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ON CHARLES EARL OF DORSET.
IN THE CHURCH OF WITHYAM, IN SUSSEX.
DORSET, the Grace of Courts, the Muses' Pride,
Where other BUCKHURSTS, other DORSETS shine,
DORSET, the grace of Courts, &c.] "The first distich of this Epitaph," says Dr. Johnson, " contains a kind of information which few would want; that the man for whom the tomb was erected, died. There are indeed some qualities worthy of praise ascribed to the dead, but none that were likely to exempt him from the lot of man, or incline us much to wonder that he should die."--But surely these remarks cannot prevent our perceiving
the impressive effect produced in the opening of the Epitaph, by announcing-not merely that an individual was dead-which would indeed have been an insipid truism-but that a person who had added grace to a Court, of whom the Muses were proud, who had patronized the arts, and was a Judge of nature, was dead; which is as much as to say, in a more concise and striking form, that the highest accomplishments of humanity cannot preserve their possessor from the common lot; a reflection eminently calculated to recall us to a due sense of the uncertainty of life, and which is in fact a beautiful imitation of the fine expression in scripture,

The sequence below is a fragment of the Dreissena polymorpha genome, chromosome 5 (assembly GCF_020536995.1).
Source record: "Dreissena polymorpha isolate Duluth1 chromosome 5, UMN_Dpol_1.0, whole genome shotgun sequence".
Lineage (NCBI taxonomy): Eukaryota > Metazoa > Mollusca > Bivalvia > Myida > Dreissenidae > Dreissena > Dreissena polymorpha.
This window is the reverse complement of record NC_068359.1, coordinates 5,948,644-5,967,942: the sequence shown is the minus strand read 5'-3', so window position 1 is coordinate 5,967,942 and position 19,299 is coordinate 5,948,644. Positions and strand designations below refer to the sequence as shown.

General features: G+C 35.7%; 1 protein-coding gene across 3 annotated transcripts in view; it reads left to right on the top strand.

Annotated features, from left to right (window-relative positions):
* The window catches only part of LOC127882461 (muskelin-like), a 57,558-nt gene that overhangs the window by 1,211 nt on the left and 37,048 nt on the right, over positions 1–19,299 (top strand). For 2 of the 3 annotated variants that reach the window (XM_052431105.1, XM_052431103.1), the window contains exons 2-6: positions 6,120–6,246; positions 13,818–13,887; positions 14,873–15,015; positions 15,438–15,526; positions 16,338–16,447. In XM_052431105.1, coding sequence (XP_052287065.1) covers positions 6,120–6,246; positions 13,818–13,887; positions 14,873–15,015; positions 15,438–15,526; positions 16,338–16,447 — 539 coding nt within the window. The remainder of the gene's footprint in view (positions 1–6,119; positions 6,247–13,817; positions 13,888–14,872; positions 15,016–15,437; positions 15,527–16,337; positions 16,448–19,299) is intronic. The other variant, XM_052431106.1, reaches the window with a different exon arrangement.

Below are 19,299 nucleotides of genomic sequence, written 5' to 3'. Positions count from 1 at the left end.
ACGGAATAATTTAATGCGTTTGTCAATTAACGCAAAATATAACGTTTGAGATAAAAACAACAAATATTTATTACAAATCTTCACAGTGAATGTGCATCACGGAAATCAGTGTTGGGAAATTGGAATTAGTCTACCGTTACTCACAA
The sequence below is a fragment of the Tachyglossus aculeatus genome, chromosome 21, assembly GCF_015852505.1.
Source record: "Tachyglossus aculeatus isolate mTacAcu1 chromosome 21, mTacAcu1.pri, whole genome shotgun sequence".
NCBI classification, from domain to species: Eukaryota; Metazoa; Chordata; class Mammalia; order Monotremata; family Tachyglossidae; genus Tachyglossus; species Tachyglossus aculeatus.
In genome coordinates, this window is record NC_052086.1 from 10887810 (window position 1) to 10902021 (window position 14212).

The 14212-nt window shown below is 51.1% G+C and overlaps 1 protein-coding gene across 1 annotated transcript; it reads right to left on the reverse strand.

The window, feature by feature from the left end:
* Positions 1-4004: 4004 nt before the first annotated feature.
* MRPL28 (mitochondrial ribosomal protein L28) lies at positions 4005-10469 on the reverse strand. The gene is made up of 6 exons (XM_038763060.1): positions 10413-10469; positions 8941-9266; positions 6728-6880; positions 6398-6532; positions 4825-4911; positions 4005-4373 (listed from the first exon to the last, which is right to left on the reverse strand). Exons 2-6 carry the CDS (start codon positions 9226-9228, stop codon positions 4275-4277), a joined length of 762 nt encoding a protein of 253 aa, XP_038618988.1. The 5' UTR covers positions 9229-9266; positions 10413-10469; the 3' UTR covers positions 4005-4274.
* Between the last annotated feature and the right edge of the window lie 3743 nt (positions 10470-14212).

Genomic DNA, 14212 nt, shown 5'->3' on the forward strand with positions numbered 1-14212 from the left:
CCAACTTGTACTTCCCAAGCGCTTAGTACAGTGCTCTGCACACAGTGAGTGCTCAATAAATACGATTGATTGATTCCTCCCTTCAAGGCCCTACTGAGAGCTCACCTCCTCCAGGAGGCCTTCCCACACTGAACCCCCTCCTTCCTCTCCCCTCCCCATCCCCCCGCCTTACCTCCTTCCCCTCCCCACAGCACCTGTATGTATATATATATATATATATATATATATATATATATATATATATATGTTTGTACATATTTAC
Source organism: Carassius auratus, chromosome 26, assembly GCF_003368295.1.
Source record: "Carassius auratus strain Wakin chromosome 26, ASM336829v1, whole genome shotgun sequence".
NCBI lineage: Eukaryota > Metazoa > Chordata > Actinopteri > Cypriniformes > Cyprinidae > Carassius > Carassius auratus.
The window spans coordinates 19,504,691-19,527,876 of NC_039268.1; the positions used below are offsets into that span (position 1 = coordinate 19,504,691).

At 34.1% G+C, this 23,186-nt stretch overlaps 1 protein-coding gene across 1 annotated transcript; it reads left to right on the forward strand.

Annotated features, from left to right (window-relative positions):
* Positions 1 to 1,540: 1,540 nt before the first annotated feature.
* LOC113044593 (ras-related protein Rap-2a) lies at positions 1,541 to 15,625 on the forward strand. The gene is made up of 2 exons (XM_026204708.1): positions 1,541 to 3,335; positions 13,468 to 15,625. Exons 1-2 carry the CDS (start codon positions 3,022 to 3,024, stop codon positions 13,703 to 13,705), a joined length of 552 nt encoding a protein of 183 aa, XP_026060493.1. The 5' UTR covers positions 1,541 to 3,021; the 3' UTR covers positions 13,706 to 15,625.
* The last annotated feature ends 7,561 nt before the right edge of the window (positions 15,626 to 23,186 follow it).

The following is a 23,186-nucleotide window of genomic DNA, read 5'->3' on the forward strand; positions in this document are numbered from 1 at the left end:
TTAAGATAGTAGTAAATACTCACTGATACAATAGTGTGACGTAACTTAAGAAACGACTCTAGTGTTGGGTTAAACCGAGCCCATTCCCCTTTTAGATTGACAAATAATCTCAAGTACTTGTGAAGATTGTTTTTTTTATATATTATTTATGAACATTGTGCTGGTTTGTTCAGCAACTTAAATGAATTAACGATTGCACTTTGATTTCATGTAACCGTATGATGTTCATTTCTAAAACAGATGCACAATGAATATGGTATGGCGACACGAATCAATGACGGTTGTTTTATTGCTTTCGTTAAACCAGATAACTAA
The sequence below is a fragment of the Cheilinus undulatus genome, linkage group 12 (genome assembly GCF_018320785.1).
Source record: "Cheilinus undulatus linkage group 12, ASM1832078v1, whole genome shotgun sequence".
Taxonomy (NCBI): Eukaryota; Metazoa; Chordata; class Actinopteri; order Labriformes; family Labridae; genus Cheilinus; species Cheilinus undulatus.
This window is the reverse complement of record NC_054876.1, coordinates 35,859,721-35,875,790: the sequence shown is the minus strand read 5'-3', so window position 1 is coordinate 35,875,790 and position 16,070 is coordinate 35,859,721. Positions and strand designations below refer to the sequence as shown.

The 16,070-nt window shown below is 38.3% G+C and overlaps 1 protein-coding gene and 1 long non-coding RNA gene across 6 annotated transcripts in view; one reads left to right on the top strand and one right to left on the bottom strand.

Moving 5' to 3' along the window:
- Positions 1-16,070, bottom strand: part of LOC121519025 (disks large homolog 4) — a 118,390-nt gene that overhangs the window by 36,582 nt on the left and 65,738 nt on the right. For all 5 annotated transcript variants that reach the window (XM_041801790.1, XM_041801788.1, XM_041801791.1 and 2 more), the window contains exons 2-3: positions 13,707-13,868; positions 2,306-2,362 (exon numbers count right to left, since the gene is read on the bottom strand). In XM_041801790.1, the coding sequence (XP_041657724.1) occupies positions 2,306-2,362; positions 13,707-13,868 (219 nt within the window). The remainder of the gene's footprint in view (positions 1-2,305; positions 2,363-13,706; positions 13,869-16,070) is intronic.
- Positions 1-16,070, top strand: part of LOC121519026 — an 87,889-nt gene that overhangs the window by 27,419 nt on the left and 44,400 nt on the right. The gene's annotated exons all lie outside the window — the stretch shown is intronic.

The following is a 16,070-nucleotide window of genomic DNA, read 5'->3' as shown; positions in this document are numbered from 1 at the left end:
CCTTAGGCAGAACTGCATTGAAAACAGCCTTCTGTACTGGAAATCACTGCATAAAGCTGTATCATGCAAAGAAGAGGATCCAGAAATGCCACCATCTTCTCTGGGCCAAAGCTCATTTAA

"Know ye not that there fallen in Israel?"
is a prince and a great man this day
Ver. 2. Judge of nature,] What is meant by "Judge of nature," is not easy to say. Nature is not the object of human judgment; for it is in vain to judge where we cannot alter. If by nature is meant what is commonly called nature by the critics, a just representation of things really existing, and actions really performed, nature cannot be properly opposed to art, nature being in this sense only the best effect of art." Johnson.